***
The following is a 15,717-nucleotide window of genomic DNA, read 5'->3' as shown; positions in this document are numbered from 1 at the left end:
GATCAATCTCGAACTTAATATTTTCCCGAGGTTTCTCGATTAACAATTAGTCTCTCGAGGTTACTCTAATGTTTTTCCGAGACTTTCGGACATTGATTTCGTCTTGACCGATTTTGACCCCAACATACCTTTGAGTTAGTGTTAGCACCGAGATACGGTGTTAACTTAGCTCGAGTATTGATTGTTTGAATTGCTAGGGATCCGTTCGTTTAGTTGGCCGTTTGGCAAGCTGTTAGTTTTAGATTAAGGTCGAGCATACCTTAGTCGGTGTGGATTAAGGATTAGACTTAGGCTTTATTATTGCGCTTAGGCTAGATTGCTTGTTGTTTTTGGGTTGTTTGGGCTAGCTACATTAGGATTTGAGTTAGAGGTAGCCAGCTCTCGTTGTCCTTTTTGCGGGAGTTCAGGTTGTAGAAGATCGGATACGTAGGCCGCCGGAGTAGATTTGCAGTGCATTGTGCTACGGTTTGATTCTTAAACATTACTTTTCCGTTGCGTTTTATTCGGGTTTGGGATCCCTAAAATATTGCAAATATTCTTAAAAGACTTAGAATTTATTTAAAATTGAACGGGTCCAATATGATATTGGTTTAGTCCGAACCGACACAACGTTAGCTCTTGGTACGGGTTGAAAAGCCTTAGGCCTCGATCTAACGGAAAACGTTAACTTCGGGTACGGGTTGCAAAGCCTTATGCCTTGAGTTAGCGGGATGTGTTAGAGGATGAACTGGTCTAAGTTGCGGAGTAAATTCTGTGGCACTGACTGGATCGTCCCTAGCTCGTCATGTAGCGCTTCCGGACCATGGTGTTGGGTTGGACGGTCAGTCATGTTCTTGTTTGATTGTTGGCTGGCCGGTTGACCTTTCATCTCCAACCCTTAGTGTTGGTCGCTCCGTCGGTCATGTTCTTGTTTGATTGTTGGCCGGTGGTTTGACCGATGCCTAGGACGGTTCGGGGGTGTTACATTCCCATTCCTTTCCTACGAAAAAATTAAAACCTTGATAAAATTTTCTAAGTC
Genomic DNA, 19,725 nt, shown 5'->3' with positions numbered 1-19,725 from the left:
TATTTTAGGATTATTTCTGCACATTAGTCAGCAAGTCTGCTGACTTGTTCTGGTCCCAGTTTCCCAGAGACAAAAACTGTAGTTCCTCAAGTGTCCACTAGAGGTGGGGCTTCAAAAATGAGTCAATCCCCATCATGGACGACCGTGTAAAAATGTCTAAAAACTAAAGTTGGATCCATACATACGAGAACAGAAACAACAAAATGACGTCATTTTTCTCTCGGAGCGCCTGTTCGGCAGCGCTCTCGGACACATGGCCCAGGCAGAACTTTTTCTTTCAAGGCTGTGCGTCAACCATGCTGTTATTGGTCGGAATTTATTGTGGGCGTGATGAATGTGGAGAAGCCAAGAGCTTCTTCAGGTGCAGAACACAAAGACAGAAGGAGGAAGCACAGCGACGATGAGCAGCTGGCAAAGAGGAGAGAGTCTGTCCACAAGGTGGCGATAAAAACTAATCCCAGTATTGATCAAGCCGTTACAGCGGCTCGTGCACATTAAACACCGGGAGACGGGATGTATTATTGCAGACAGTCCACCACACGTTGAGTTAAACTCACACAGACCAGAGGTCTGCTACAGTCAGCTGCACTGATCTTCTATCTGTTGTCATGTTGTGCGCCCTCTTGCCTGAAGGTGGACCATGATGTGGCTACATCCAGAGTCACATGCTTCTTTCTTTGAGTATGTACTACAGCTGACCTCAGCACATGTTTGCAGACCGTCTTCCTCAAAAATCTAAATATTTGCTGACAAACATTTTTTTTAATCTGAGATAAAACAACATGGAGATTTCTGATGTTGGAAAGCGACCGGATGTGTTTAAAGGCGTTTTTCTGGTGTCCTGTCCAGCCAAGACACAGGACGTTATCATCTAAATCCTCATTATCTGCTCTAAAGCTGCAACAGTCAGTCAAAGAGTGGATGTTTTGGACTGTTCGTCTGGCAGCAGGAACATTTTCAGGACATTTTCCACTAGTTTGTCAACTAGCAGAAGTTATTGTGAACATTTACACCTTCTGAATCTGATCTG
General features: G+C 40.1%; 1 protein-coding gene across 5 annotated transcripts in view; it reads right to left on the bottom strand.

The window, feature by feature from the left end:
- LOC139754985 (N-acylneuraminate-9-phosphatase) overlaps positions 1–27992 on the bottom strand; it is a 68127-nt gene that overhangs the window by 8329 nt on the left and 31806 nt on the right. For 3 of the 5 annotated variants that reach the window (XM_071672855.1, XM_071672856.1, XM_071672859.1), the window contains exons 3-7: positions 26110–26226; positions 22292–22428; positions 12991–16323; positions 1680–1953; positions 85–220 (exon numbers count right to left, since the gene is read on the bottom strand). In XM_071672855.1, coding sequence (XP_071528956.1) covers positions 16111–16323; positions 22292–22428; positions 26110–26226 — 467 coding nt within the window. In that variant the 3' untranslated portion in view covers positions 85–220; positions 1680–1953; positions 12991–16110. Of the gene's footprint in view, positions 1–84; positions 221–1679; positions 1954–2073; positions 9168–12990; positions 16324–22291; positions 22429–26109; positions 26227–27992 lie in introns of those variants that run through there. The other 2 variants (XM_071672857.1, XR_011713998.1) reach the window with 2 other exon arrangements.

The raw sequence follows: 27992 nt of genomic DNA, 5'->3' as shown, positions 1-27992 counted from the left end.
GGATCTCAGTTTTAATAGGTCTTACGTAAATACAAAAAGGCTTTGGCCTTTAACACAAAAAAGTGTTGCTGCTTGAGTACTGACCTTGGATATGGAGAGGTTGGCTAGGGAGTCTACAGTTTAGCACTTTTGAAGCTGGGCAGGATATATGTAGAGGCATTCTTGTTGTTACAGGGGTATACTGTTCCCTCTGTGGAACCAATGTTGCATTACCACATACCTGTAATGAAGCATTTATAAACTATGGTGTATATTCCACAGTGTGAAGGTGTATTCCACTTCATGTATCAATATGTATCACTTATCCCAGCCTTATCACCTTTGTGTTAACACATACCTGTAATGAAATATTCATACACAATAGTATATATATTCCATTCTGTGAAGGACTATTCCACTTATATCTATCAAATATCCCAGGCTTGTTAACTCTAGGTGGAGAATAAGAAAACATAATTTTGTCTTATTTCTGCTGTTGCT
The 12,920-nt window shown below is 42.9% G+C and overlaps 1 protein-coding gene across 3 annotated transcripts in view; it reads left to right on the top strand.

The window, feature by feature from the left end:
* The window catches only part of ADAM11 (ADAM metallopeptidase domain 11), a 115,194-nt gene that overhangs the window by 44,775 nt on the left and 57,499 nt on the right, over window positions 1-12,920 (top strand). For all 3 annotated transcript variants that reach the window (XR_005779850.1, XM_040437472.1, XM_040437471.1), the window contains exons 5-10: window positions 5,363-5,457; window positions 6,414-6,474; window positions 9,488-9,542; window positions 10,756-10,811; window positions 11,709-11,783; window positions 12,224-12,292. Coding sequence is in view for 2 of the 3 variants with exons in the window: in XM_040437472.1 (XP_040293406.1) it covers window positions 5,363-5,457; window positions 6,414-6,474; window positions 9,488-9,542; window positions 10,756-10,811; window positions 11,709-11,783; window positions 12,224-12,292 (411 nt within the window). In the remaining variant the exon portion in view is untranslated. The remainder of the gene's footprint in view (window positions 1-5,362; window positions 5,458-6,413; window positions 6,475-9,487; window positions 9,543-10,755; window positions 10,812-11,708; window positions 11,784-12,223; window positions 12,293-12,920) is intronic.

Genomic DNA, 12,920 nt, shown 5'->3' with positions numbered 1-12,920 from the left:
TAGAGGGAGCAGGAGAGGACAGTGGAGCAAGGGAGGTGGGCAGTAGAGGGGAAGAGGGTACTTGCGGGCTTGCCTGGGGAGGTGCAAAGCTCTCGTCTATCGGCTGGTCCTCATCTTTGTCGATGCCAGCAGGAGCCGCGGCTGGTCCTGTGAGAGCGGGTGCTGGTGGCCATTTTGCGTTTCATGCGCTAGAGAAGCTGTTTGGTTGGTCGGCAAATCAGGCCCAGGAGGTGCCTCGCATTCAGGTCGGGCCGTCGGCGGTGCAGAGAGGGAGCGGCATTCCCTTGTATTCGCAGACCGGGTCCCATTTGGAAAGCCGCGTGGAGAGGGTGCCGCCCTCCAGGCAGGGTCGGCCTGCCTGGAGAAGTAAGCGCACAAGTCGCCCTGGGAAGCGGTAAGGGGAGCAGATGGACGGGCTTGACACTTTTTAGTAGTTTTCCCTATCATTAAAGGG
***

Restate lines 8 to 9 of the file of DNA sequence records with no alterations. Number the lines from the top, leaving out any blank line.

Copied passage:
The raw sequence follows: 27992 nt of genomic DNA, 5'->3' as shown, positions 1-27992 counted from the left end.
GGATCTCAGTTTTAATAGGTCTTACGTAAATACAAAAAGGCTTTGGCCTTTAACACAAAAAAGTGTTGCTGCTTGAGTACTGACCTTGGATATGGAGAGGTTGGCTAGGGAGTCTACAGTTTAGCACTTTTGAAGCTGGGCAGGATATATGTAGAGGCATTCTTGTTGTTACAGGGGTATACTGTTCCCTCTGTGGAACCAATGTTGCATTACCACATACCTGTAATGAAGCATTTATAAACTATGGTGTATATTCCACAGTGTGAAGGTGTATTCCACTTCATGTATCAATATGTATCACTTATCCCAGCCTTATCACCTTTGTGTTAACACATACCTGTAATGAAATATTCATACACAATAGTATATATATTCCATTCTGTGAAGGACTATTCCACTTATATCTATCAAATATCCCAGGCTTGTTAACTCTAGGTGGAGAATAAGAAAACATAATTTTGTCTTATTTCTGCTGTTGCT